Wednesday, May 15, 2013

Me and Jada

For a while now, I've been thinking that me and Jada Pinkett Smith were like sisters from another mother. We have so much in common. She's married to Will Smith, a powerful Hollywood actor/former hip hop star. I'm married to my husband. She has kids who whip their hair around. Me, too. And she's a vanguard of style, which is exactly how I'm known in my social circle.

But the other day, I read that she doesn't eat for pleasure, she eats for nourishment. I have been reeling ever since. And I don't mean the sort of benign annoyance reserved for a body-obsessed celebrity. I mean I have come to the realization that we, as a society, are completely fucked.

Bill Maher, in an interview with the New York Times food correspondent, Mark Bittman, demonized everything except for the few vegetables he grows in his own backyard. Oh, and cannabis. Milk is chemically incompatible, yeast is bad, wheat is the devil, and you know how he feels about corn, meat, and anything that comes in a box or package. That leaves three things that won't kill me immediately, and I hate all of them.

My question is: why isn't anyone talking about how things taste anymore? Why isn't Alice Waters stepping up to the plate? She's the one who brought back Brillat-Savarin's phrase, "The pleasures of the table." Yeah, she's into community farming, but she also loves eclairs.

The joy of good bread has been lost because the wheat might not be labelled properly. Buying meat is fraught with questions of integrity, even at a place like Whole Foods. You go there because it's the morally correct place to drop $200 on groceries, only to be faced with a rating system for meat. "1" means the animal wasn't water boarded, while a "4" signifies that the cow was fed grass hand-picked with a tweezer by Jamie Oliver. Am I a bad person for choosing meat #1?

Jada probably doesn't even eat meat.  She probably rises to a non-GMO soy latte and a gluten-free, sugar-free muffin made with spelt. Her mid-morning snack is 2 celery sticks and a 1/2 teaspoon of faux peanut butter with three raisins (four, and you're headed for a life of diabetes). For lunch, she might have a kale salad, with 1 oz. of tofu, weighed on a French scale. No dressing. And for dinner, she splurges and has a broiled faux chicken breast, no salt, steamed vegetables, no fat or salt, and 1/4 cup of quinoa, the ancient grain that connects us to our ancestors. For dessert, she treats herself: a tiny child's spoon of sugar-free frozen yogurt, sweetened with agave. It all tastes like shit.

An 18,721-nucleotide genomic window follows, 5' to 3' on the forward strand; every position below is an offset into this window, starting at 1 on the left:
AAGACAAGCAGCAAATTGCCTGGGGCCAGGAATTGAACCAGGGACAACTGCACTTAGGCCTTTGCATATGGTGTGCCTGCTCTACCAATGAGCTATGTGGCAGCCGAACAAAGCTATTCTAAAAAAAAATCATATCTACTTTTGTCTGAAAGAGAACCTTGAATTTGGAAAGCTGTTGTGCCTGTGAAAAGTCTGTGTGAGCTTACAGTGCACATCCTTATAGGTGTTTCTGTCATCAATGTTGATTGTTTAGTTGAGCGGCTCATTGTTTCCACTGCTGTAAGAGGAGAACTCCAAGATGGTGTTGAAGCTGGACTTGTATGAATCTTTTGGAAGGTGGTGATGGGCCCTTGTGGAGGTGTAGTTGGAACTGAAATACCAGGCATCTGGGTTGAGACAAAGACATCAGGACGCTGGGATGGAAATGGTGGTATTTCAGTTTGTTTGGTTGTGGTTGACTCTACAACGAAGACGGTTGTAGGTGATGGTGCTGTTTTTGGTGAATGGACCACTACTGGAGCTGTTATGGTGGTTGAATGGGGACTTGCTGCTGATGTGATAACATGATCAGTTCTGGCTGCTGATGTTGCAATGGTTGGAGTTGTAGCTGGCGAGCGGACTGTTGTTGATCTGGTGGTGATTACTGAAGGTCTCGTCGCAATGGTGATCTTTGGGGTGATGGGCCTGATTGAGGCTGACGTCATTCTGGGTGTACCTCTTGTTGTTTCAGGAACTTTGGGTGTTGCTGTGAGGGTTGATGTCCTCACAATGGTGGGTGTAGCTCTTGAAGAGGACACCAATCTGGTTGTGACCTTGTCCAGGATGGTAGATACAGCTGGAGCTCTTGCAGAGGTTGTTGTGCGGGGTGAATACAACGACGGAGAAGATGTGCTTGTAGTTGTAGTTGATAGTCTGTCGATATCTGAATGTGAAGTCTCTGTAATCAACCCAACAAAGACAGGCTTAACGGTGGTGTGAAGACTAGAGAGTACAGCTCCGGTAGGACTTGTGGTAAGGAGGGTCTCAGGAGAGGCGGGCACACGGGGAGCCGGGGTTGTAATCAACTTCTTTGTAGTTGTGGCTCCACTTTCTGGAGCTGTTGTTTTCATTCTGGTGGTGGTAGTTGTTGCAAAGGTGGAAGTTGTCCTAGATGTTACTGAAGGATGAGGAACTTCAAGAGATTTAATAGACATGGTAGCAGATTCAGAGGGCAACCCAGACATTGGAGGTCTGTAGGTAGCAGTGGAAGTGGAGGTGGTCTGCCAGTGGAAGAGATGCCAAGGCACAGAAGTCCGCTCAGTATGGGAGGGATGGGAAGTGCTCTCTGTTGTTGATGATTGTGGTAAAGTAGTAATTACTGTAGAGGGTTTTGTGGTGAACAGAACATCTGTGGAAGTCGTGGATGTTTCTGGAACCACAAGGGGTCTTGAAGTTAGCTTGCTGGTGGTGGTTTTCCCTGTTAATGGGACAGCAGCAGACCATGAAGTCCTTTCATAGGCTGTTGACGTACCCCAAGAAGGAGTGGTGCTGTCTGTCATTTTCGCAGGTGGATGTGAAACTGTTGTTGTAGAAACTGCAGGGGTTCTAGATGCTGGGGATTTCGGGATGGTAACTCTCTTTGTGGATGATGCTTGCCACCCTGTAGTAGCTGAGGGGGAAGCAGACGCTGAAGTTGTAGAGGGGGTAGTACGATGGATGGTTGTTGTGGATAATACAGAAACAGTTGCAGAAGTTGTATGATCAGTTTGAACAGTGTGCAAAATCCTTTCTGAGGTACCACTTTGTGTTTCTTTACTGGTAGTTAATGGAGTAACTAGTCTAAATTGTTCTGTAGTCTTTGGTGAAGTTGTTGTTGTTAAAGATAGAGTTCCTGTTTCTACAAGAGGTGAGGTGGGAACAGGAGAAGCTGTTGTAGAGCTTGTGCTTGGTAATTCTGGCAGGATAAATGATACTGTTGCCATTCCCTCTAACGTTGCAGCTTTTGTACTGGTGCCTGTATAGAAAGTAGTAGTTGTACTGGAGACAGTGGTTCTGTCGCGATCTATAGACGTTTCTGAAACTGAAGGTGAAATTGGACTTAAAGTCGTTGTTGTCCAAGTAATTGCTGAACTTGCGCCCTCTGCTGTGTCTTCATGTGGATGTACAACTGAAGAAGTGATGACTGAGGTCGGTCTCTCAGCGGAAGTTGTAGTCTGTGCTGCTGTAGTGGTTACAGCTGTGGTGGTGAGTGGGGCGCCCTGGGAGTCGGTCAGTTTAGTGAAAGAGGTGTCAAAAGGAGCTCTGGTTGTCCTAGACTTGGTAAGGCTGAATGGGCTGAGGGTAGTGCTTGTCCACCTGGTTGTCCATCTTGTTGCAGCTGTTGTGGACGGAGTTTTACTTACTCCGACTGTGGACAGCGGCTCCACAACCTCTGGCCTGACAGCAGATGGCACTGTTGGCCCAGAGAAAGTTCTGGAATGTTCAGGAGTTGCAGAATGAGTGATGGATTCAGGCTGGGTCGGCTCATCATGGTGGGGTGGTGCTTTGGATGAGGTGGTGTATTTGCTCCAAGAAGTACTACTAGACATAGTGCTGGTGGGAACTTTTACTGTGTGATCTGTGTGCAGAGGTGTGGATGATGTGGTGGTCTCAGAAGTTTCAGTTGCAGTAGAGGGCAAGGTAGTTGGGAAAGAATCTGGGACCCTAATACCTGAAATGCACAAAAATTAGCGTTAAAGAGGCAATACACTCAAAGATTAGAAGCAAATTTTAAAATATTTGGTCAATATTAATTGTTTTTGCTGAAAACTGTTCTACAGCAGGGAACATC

I awake to a slice of cold spinach pizza. I eat carrots and a few apple slices from my kids' lunches. Sometime mid-morning, I get hungry and have Cheese Nips and a diet coke. Lunch is a big chopped salad from Portillo's with a bread stick coated in GMO oil. It's delicious, and so is the salad. I start to get all low blood sugary around 4, so I have two cookies. Or maybe some roasted salted almonds. Or a carrot muffin and a string cheese. For dinner, it's a heaping bowl of pasta with a couple of meatballs and freshly grated parmagiano, and some steamed broccoli with olive oil and lemon. I always have seconds, and usually no dessert, because with the way I eat, I never feel like I need to treat myself. I am always emotionally and physically satisfied after a meal.

So I guess that's the one difference between me and Jada: I eat for pleasure. And she eats to be 20 pounds lighter than me.

Friday, May 3, 2013

Can I have another piece of chocolate cake?

Not a day goes by when one or both of my children don't have chocolate smeared on their faces. And I embrace it - this daily eating of chocolate - as long as it's quality chocolate. I don't like them to eat Cheetos or Twinkies or sugary cereals, but chocolate.....yes.